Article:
Utsey says that while events such as these have left their mark on Black Americans ability to trust the medical community, they continue to do what is asked of them.

“Contrary to popular belief, Black people are actually good citizens. We understand what it means to be good citizens and when it’s not really about me but about my fellow citizens,” he said. “They don’t put themselves first. They put the group first. This is kind of a remnant of African culture where the focus is not on the individual but on the group.”

Though hesitancy was overstated by the media, Black Virginians are still less likely to have been vaccinated than their white counterparts. It’s hard to know exactly what demographics have been vaccinated because the state did not collect demographic data for roughly one-third of vaccine recipients. But based on the data the Virginia Department of Health has collected, white Virginians are over 50% more likely to have been vaccinated.

Avula recognizes that as a shortcoming the state is hoping to overcome. 

“We know, just looking at our data, that we’re not reaching Black and Latino residents to the degree that we want to and need to,” he said. “The more that we do community facing events, the more that we get out into neighborhoods where many undocumented residents live and do those types of open vaccination events, the more that we’re going to be able to educate and support and ultimately provide opportunities for vaccination.”

Ustey, however, says the lack of vaccine availability for Black Americans is a result of intentional decisions, pointing to Florida, where Gov. Ron DeSantis has been accused of favoring wealthy, white communities during the vaccine rollout.

“Although that was a pretty obvious attempt to direct the resources to the more resourced people, or the more privileged people… in not so obvious ways, that’s probably taking place in other places as well,” he said.

According to the Richmond Times-Dispatch, all four zip codes furthest from the city’s established vaccination sites have a majority of residents who are Black or Latino. Those zip codes also house a majority of Richmonders who’ve contracted the coronavirus, which has disproportionately affected Black and Latino Americans.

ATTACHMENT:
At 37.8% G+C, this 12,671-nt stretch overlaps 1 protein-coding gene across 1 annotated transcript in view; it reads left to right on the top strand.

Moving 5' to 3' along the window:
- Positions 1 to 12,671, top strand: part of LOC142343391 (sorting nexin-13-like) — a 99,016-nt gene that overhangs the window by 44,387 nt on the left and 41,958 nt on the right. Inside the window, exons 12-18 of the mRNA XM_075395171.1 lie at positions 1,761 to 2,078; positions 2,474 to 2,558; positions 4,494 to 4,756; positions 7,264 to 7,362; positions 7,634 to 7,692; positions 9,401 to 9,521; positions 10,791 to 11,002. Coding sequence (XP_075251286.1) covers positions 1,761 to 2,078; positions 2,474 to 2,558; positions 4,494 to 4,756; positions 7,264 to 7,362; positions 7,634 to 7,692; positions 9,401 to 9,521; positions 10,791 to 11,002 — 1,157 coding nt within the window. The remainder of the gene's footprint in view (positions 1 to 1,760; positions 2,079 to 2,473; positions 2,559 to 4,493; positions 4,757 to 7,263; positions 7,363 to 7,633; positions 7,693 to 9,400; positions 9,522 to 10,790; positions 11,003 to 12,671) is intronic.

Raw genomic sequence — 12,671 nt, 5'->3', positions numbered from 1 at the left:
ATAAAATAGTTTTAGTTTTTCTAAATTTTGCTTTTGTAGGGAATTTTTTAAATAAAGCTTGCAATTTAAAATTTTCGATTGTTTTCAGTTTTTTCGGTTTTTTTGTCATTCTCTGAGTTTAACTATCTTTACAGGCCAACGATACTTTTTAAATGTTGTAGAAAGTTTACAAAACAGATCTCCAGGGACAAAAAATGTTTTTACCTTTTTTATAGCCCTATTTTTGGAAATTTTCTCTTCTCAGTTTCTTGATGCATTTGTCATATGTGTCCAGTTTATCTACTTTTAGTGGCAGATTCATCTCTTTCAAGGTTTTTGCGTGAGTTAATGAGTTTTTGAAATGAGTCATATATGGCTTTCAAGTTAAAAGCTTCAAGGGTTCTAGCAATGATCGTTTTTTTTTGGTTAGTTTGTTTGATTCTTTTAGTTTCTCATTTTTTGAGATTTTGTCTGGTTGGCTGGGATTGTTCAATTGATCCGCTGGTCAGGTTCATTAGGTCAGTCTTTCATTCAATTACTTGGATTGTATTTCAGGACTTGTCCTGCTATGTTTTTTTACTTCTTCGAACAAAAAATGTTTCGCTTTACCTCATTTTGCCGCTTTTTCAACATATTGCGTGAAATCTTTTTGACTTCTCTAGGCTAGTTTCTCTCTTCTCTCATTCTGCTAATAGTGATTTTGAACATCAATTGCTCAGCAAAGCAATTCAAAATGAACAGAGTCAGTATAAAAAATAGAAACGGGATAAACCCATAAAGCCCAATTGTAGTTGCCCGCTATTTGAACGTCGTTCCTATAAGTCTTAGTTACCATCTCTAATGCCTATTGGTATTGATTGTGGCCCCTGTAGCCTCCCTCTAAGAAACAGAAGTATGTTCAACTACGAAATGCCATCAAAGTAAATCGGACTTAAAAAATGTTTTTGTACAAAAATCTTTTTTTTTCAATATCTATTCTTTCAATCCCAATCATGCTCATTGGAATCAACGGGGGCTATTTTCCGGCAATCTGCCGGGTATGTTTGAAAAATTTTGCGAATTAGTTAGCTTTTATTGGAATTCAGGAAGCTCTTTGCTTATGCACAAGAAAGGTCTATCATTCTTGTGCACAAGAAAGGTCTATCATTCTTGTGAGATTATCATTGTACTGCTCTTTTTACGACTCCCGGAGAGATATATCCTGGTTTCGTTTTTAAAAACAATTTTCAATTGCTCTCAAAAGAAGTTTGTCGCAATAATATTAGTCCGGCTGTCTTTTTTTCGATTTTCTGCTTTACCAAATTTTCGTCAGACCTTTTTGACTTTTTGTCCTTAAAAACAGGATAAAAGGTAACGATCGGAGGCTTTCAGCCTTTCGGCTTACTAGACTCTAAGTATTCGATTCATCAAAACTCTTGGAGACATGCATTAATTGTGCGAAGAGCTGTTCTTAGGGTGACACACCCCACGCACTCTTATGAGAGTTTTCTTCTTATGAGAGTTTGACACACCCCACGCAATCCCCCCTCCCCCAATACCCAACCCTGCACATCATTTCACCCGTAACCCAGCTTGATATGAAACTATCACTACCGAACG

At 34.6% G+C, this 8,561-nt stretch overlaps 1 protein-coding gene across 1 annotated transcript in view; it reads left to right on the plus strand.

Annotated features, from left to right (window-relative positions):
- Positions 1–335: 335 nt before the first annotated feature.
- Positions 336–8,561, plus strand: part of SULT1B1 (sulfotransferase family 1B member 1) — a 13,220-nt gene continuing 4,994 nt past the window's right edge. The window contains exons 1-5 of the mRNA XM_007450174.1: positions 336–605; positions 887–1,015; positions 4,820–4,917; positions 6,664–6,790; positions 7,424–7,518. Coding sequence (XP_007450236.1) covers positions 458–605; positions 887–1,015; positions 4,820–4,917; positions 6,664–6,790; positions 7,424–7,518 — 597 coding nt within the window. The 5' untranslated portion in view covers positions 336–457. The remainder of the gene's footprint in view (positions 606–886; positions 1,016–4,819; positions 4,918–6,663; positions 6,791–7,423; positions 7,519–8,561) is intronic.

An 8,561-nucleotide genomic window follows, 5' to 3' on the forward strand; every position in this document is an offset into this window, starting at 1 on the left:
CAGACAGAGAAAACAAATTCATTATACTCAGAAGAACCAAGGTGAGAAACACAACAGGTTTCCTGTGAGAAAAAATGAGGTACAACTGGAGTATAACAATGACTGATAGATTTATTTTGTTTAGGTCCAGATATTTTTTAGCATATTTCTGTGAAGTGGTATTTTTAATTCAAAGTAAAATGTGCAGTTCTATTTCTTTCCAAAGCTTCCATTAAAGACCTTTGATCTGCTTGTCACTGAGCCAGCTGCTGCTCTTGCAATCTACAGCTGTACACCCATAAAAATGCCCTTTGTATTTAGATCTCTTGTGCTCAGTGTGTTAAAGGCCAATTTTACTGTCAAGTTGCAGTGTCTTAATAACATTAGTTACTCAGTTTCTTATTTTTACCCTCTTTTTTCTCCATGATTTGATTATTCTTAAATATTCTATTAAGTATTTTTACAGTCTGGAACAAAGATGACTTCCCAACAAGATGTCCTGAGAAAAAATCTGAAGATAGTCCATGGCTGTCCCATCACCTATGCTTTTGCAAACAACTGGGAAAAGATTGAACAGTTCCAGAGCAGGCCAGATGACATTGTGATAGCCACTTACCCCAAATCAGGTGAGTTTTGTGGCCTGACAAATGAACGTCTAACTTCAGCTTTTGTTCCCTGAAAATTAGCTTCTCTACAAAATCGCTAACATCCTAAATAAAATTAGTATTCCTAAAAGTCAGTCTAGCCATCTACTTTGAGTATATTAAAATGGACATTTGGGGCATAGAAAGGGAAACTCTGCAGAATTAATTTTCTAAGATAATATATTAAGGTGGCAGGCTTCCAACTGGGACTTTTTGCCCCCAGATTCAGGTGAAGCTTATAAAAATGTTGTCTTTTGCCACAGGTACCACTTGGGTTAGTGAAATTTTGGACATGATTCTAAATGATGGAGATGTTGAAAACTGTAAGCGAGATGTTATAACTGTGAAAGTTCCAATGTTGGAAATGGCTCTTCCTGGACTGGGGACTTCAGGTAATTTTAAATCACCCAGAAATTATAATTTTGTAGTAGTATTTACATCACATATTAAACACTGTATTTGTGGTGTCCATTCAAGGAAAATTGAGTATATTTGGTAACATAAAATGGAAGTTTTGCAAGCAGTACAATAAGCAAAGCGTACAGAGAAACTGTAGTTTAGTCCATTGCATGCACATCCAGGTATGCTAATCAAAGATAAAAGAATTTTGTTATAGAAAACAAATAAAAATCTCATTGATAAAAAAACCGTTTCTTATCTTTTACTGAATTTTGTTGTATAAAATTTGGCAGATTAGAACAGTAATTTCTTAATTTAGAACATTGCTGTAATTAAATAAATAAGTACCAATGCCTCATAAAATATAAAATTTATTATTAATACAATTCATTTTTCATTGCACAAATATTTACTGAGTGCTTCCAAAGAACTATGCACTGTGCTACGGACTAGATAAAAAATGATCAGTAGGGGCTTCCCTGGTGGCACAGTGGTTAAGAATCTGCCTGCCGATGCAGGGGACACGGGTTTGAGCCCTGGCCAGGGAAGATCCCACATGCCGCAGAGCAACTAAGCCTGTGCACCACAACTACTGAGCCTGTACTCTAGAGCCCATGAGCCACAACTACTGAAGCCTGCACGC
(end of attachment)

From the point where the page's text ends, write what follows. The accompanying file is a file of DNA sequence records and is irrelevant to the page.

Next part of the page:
Utsey cites the inclusion of university professors as part of Phase 1c of the state’s distribution, while most students won’t be eligible until Phase 2, as an example of the subtle ways the vaccine rollout has disadvantaged Black Virginians.

“As a consequence of me having a Ph.D. and being a tenured professor at a university, I’m experiencing privilege again,” he said. “The argument would be, of course, that because faculty are older and the students are younger and less vulnerable to COVID, that it makes sense to vaccinate faculty first. But the case at VCU is we have a lot of nontraditional students. Many of our students are not 18, 19 years old. So that one size fits all is having a negative effect.”

Richmond opened its first vaccine center in Southside on Tuesday at Celebration Church, and the state recently opened a mass vaccination site at the historically Black Virginia State University in Petersburg. While these moves may help reduce the vaccination gap, Utsey says there’s a lesson to be learned from the troubled rollout.

“Like [Dr. Anthony Fauci] says, follow the science. If you follow the science, then you have an opportunity to better understand the Black response to pandemics and other national emergencies,” he said. “If we follow the science, that would also reduce the tendency to characterize Black people as a group in which the historical narrative continues to haunt us despite a change in behavior.”